When will the COVID-19 pandemic end?
Science says the pandemic ends when the disease becomes endemic – which is to say when people have developed enough immunity that it becomes a normal recurring illness, such as the flu.
But in addition to the scientific answer, there is a bureaucratic one. A COVID-19 public health emergency, or PHE, was declared by President Donald Trump in January 2020, and it has been renewed, first by Trump and then by President Joe Biden, for 90-day increments since then – most recently on April 12.
In Missouri, Gov. Mike Parson declared the state to be entering the endemic phase effective April 1.
The Biden administration has promised to give 60 days’ notice before allowing the federal public health emergency to expire, as a chance for health care agencies to prepare for the changes.
A ray of light: COVID-19 cases are waning locally. An April 14 news release from the Springfield-Greene County Health Department noted the county’s seven-day rolling case average had dropped below 10 per day for the first time since 2020. Just three months ago, the seven-day rolling average was 476 cases per day.
While the viral emergency lessens, the looming expiration of the PHE could bring a different kind of emergency to hospitals: a fiscal one.
The PHE has offered myriad financial assistance to hospitals treating COVID-19 patients, including a 20% payment increase for Medicare patients and certain liability immunities related to vaccines.
Dave Thompson, the Tulsa, Oklahoma-based senior vice president of strategic integration for Mercy, said hospitals are facing tremendous pressure right now, but it’s important they continue to work to increase coverage for Medicaid-eligible patients.
“We have to continue to see that coverage improve,” he said.
Thompson said whether government relief systems continue or not, hospitals must remain focused on patient care.
“We can’t let this PHE expiration just further exacerbate our abilities,” he said. “There’s a continuity of care risk here. We’ve got to closely monitor it and do everything we can to help those who might fall through the cracks.”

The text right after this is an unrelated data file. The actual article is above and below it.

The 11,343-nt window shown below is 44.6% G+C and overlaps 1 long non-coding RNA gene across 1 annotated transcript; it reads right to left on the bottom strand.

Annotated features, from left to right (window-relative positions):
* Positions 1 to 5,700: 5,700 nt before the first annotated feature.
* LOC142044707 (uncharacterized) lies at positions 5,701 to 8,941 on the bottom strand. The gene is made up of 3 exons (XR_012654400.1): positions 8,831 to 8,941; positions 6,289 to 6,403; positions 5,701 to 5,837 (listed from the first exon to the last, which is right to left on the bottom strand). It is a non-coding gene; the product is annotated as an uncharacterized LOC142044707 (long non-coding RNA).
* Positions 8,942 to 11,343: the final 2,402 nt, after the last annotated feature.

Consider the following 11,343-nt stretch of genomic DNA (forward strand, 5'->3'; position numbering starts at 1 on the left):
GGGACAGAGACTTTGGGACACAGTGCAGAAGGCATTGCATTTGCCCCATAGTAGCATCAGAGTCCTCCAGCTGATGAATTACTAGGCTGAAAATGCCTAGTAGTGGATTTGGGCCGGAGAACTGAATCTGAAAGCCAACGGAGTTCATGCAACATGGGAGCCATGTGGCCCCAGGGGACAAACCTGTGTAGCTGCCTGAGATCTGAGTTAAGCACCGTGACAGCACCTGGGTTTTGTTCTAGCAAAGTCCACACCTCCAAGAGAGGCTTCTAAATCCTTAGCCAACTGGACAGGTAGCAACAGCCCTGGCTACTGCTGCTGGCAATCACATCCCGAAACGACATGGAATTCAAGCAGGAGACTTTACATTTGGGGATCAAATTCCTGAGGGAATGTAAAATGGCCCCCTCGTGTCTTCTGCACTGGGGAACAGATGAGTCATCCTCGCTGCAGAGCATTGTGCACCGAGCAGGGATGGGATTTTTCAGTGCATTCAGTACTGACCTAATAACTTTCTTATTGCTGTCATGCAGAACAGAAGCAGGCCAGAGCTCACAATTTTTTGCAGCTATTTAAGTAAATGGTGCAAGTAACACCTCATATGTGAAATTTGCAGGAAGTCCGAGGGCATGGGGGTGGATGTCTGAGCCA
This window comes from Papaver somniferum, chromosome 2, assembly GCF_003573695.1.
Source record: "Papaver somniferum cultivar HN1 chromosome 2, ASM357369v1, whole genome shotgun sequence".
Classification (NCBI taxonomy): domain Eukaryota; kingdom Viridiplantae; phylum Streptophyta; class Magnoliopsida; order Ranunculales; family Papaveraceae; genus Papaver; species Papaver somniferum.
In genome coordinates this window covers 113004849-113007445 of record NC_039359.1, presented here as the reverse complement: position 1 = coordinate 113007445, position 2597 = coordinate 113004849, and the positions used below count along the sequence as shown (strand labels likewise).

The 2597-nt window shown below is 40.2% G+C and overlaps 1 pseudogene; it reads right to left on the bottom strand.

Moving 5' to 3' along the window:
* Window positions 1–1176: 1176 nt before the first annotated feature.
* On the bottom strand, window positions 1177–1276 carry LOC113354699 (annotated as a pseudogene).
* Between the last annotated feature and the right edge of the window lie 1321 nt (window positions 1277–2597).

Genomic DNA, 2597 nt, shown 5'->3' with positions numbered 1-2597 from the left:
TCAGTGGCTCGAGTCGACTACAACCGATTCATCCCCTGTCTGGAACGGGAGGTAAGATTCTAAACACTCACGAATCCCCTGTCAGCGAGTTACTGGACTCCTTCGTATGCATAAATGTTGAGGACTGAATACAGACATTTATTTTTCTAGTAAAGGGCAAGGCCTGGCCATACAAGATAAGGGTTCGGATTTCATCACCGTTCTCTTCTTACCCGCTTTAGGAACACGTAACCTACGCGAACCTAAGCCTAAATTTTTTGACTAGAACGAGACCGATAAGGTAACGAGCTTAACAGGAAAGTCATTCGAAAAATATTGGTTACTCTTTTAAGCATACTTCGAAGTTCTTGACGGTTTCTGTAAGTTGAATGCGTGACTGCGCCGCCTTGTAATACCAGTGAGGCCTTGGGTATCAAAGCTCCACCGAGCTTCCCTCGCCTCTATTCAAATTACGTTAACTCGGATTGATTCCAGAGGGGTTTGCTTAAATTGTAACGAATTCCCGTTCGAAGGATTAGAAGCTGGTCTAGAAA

Steve Edwards, CoxHealth president and CEO, noted even with the PHE, hospitals have been struggling.
Referring to CoxHeath’s operating margin, he noted that in January the hospital lost about 4%, and in February, it lost about 3%.
“In my career, I don’t recall seeing two months of losses,” he said.
He said hospitals were strained in those months because they had a high COVID-19 census but a low number of high-billing surgical cases, and medical cases like COVID care are expensive to treat.
“That’s not necessarily a motivating factor, but it’s got to be a concern,” he said. “We’re in better shape today than we were two months ago.”
Kaufman Hall’s National Hospital Flash Report for March backed up Edwards’ concerns, noting 2022 is off to a bad start for U.S. health systems. It states most organizations are experiencing declines in margins, revenue and inpatient volumes following the omicron surge.
Despite steep declines in COVID-19 cases, outpatient care has been slow to return, and inpatient volumes have receded, the report states.
What’s coming down the pike with the end of the emergency orders? Without further action, many people will lose their Medicaid eligibility – an estimated 13% of those currently enrolled, according to the Kaiser Family Foundation.